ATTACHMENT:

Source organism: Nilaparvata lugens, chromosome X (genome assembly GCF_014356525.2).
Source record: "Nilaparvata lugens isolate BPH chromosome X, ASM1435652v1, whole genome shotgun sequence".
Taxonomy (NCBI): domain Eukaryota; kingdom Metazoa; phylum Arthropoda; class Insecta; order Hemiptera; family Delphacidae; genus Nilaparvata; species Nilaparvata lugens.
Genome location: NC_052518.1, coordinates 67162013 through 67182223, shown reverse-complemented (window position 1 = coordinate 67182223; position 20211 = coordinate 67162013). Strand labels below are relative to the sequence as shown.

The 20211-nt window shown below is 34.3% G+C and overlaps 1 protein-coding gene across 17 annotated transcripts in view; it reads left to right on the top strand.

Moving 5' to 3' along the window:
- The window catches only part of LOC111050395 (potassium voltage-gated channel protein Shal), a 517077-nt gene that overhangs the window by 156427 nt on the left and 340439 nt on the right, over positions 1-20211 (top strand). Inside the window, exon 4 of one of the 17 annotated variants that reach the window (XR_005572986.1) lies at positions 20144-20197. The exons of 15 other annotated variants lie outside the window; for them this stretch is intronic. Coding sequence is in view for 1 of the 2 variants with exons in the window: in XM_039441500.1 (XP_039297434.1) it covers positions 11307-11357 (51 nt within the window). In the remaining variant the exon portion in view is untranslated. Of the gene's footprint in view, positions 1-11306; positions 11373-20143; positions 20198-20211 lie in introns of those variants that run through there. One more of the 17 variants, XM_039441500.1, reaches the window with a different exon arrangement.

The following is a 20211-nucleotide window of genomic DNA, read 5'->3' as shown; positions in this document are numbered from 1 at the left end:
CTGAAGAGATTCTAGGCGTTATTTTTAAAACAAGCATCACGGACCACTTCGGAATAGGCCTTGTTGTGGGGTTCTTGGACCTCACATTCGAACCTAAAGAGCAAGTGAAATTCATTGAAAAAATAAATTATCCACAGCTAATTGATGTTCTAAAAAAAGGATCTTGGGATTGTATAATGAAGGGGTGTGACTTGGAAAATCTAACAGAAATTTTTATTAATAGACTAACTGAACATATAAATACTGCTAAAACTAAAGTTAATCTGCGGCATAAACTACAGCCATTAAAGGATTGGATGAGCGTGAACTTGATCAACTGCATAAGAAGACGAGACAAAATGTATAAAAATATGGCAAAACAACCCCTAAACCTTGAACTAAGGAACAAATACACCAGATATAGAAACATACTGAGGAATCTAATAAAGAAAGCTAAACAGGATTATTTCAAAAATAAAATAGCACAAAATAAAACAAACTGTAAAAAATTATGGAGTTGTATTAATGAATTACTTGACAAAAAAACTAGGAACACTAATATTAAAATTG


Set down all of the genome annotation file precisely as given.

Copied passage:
Source organism: Nilaparvata lugens, chromosome X (genome assembly GCF_014356525.2).
Source record: "Nilaparvata lugens isolate BPH chromosome X, ASM1435652v1, whole genome shotgun sequence".
Taxonomy (NCBI): domain Eukaryota; kingdom Metazoa; phylum Arthropoda; class Insecta; order Hemiptera; family Delphacidae; genus Nilaparvata; species Nilaparvata lugens.
Genome location: NC_052518.1, coordinates 67162013 through 67182223, shown reverse-complemented (window position 1 = coordinate 67182223; position 20211 = coordinate 67162013). Strand labels below are relative to the sequence as shown.

The 20211-nt window shown below is 34.3% G+C and overlaps 1 protein-coding gene across 17 annotated transcripts in view; it reads left to right on the top strand.

Moving 5' to 3' along the window:
- The window catches only part of LOC111050395 (potassium voltage-gated channel protein Shal), a 517077-nt gene that overhangs the window by 156427 nt on the left and 340439 nt on the right, over positions 1-20211 (top strand). Inside the window, exon 4 of one of the 17 annotated variants that reach the window (XR_005572986.1) lies at positions 20144-20197. The exons of 15 other annotated variants lie outside the window; for them this stretch is intronic. Coding sequence is in view for 1 of the 2 variants with exons in the window: in XM_039441500.1 (XP_039297434.1) it covers positions 11307-11357 (51 nt within the window). In the remaining variant the exon portion in view is untranslated. Of the gene's footprint in view, positions 1-11306; positions 11373-20143; positions 20198-20211 lie in introns of those variants that run through there. One more of the 17 variants, XM_039441500.1, reaches the window with a different exon arrangement.

The following is a 20211-nucleotide window of genomic DNA, read 5'->3' as shown; positions in this document are numbered from 1 at the left end:
CTGAAGAGATTCTAGGCGTTATTTTTAAAACAAGCATCACGGACCACTTCGGAATAGGCCTTGTTGTGGGGTTCTTGGACCTCACATTCGAACCTAAAGAGCAAGTGAAATTCATTGAAAAAATAAATTATCCACAGCTAATTGATGTTCTAAAAAAAGGATCTTGGGATTGTATAATGAAGGGGTGTGACTTGGAAAATCTAACAGAAATTTTTATTAATAGACTAACTGAACATATAAATACTGCTAAAACTAAAGTTAATCTGCGGCATAAACTACAGCCATTAAAGGATTGGATGAGCGTGAACTTGATCAACTGCATAAGAAGACGAGACAAAATGTATAAAAATATGGCAAAACAACCCCTAAACCTTGAACTAAGGAACAAATACACCAGATATAGAAACATACTGAGGAATCTAATAAAGAAAGCTAAACAGGATTATTTCAAAAATAAAATAGCACAAAATAAAACAAACTGTAAAAAATTATGGAGTTGTATTAATGAATTACTTGACAAAAAAACTAGGAACACTAATATTAAAATTG